value that will be in the Step Register. Bits 11:2 are all control bits. We used all but one of these
in the brainless CPU. The only new control signal is the one used to load a new instruction into
the Instruction Register.
The IR is loaded with an opcode that is stored in the Program RAM and appears on the Data
Bus. In order to load that opcode into the Instruction Register, the controller has to set its
load_ir output to 1. We call this operation the “Instruction fetch”. The “fetch state” will be the first step executed for each of our instructions. The next three steps will be “execute states” to
achieve whatever functionality that instruction requires.
To build the controller, we’ll have to create a 2-bit register. To build this register, we’ll first have
to create a mux for 2-bit buses as shown in Figure 3. In Digital, select File->Open and select
four_bit_mux.dig. Immediately, select File->Save As and name the circuit two_bit_bus_mux.
IMORTANT: You must call this two_bit_bus_mux! If you leave out the “bus”, you’ll overwrite the two_bit_mux circuit you created previously and your four_bit_mux will no longer work. (If you already forgot the bus, that’s ok. Just copy the two_bit_mux circuit over from Lab 3 and start this step over.)
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Figure 3. The mux for 2-bit buses.
Open the properties of the splitter/merger components and delete the “3-3,2-2,” leaving just
“1-1,0-0” and change the 4 to 2. This way, we’ll just have 2-bit buses rather than 4-bit buses.
Now delete the flip-flops no longer connected to the splitter/merger components. Now delete
the two_bit_mux components that are no longer connected as well as all the wires that are no
longer connected on both ends. Finally, change a, b, and y so that are 2 bits wide. Simulate this circuit in Digital and, when you are satisfied that it works, save it. Take a screen shot and paste
it into your template.
Now we’ll finish the two-bit register as shown in Figure 4. Select File->Open and select
four_bit_reg.dig. Immediately, select File->Save As and name the circuit two_bit_reg. Open the properties of the splitter/merger components and delete the “3-3,2-2,” leaving just “1-1,0-0”
and change the 4 to 2. This way, we’ll just have 2-bit buses rather than 4-bit buses. Now delete
the flip-flops that are no longer connected as well as all the wires that are no longer connected
on both ends. Finally, change d and q so that are 2 bits wide. Simulate this circuit in Digital and, when you are satisfied that it works, save it and paste a screenshot of it into your template.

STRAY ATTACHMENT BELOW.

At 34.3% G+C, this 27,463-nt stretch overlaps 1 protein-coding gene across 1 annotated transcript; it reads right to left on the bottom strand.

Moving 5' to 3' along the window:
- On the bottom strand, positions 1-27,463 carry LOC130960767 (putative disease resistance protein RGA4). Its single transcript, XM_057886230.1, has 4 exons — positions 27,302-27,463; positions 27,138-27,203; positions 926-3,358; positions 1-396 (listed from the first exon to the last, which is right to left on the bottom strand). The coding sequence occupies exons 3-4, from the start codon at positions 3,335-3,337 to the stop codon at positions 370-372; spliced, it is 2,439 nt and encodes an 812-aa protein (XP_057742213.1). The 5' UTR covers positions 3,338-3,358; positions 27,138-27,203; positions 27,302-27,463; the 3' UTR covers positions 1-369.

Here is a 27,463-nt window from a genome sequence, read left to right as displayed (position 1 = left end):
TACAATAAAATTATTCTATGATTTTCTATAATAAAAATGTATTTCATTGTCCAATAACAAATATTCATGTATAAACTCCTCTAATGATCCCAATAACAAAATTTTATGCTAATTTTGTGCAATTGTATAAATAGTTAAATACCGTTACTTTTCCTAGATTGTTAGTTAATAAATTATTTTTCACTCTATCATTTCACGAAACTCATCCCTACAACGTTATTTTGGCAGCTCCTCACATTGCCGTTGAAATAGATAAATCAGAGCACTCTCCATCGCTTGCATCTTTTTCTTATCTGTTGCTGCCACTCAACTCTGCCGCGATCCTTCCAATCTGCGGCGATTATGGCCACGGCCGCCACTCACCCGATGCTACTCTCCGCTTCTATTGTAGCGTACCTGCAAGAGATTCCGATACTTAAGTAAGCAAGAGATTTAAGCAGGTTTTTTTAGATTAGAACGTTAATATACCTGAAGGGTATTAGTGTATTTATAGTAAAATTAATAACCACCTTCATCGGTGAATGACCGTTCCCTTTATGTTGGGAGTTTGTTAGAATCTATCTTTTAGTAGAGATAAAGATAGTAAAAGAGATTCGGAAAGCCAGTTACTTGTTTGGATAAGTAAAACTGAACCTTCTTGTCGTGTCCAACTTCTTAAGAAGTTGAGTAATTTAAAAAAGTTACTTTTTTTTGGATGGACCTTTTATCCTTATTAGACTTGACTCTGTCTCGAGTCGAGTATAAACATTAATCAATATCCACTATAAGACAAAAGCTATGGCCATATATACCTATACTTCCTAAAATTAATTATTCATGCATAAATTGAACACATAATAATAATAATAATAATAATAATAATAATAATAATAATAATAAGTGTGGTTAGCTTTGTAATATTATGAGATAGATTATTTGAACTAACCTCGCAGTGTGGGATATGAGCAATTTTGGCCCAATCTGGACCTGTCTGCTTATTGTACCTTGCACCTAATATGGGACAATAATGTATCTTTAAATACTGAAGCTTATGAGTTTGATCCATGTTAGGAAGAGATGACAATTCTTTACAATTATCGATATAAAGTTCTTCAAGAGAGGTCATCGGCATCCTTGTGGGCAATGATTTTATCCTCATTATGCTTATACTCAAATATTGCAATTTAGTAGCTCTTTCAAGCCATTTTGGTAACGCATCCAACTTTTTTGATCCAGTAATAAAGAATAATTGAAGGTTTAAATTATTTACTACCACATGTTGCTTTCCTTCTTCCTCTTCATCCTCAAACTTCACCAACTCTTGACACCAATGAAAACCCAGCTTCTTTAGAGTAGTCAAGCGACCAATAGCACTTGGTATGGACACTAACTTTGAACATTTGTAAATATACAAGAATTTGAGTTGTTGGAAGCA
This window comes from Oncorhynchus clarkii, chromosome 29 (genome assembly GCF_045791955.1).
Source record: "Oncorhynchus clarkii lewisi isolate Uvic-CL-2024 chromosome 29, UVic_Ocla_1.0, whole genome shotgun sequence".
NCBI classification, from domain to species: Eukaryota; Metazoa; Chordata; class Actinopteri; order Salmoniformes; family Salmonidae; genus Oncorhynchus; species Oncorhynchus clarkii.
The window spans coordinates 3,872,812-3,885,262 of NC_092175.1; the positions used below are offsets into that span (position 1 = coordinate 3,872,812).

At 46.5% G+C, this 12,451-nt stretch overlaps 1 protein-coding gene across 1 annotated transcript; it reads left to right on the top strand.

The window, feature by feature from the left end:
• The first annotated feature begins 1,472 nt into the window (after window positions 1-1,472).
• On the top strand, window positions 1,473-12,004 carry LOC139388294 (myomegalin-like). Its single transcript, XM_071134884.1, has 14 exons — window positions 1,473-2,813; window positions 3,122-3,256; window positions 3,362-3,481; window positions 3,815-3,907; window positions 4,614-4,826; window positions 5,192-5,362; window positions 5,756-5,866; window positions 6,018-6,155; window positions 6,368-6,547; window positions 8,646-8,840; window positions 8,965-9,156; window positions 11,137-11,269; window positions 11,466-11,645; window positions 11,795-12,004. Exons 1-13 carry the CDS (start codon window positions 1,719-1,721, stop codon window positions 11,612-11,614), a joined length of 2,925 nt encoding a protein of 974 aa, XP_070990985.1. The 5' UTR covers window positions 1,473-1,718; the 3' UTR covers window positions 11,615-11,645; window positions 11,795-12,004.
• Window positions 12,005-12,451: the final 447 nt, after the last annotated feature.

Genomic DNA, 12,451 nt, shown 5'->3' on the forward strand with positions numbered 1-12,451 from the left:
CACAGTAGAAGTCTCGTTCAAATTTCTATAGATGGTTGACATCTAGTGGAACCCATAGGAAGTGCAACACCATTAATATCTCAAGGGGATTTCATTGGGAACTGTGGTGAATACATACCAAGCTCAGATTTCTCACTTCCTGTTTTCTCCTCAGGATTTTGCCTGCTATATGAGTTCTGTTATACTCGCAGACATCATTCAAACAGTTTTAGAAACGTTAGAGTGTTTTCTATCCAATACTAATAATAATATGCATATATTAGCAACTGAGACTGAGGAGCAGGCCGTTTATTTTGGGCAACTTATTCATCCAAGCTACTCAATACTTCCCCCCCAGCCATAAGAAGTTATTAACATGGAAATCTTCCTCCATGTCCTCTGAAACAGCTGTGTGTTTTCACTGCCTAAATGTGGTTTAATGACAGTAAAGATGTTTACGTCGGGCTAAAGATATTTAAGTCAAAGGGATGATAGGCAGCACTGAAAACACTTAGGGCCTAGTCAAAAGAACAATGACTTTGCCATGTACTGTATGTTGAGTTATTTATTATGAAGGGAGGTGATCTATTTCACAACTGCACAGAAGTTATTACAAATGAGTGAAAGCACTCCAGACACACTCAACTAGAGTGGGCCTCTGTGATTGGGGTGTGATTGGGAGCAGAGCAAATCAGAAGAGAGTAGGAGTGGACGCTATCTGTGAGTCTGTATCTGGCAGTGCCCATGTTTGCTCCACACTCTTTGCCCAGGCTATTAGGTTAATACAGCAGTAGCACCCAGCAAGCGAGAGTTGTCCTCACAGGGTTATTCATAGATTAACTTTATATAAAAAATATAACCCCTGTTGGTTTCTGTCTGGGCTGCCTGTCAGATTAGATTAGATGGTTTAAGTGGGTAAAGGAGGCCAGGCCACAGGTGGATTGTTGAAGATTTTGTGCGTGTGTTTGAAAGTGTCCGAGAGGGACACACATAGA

We now have the pieces we need to create the controller. In Digital, select File->New. Then
select File->Save As and save the new file as controller, again making sure it is saved in the Lab4
folder. Let’s start by placing the ROM. Select Components->Memory->ROM. You’ll notice the
ROM has two inputs. A is the address and sel is the output enable. If the output enable is 0, the ROM outputs are not driven and, therefore, are at the high impedance, or Z state. To avoid
that, we’ll tie sel to the supply voltage.
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Figure 4. The two-bit register.
Open the ROM properties and fill it out as shown in Figure 5. Then click on the Edit button in
the properties window and you’ll see a window as shown in Figure 6. At the top of that window
is the word File. Select File->Load and another window, shown in Figure 7 will appear. Select
rom_vals.hex, which you should have downloaded and placed in the Lab4 folder. Then click
Open. The ROM data window should now appear as shown in Figure 8. Click OK and OK to close
the ROM windows.
We’ll add three Tunnel components to this design. Remember to add the Tunnel components
and name them before connecting them to their respective wires. And don’t forget the in
front of the underscores when you set the Net name for each Tunnel.
Figure 5. The ROM bit definitions.
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Figure 6. ROM data edit window.
Figure 7. Selecting the file with which to load the ROM.
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Figure 8. The loaded ROM data.
Now place the four-bit and two-bit registers. Open their properties and select Open circuit. The
design will be a bit neater if we reorder the inputs. Select Edit->Order Inputs and match the
input order shown in Figure 2. Select Edit->Circuit specific settings and verify the width is 4. Do
this for both registers.
The last new work to do is to set up the splitter/mergers. Add the splitter/merger components.
Figure 9 shows how to combine the outputs from the registers. Figure 10 shows how to split
them back out. Why are we splitting them this way? The upper two bits coming out of the ROM
will be the next two bits to be loaded into the Step Register. So we’ll pull those off the bus and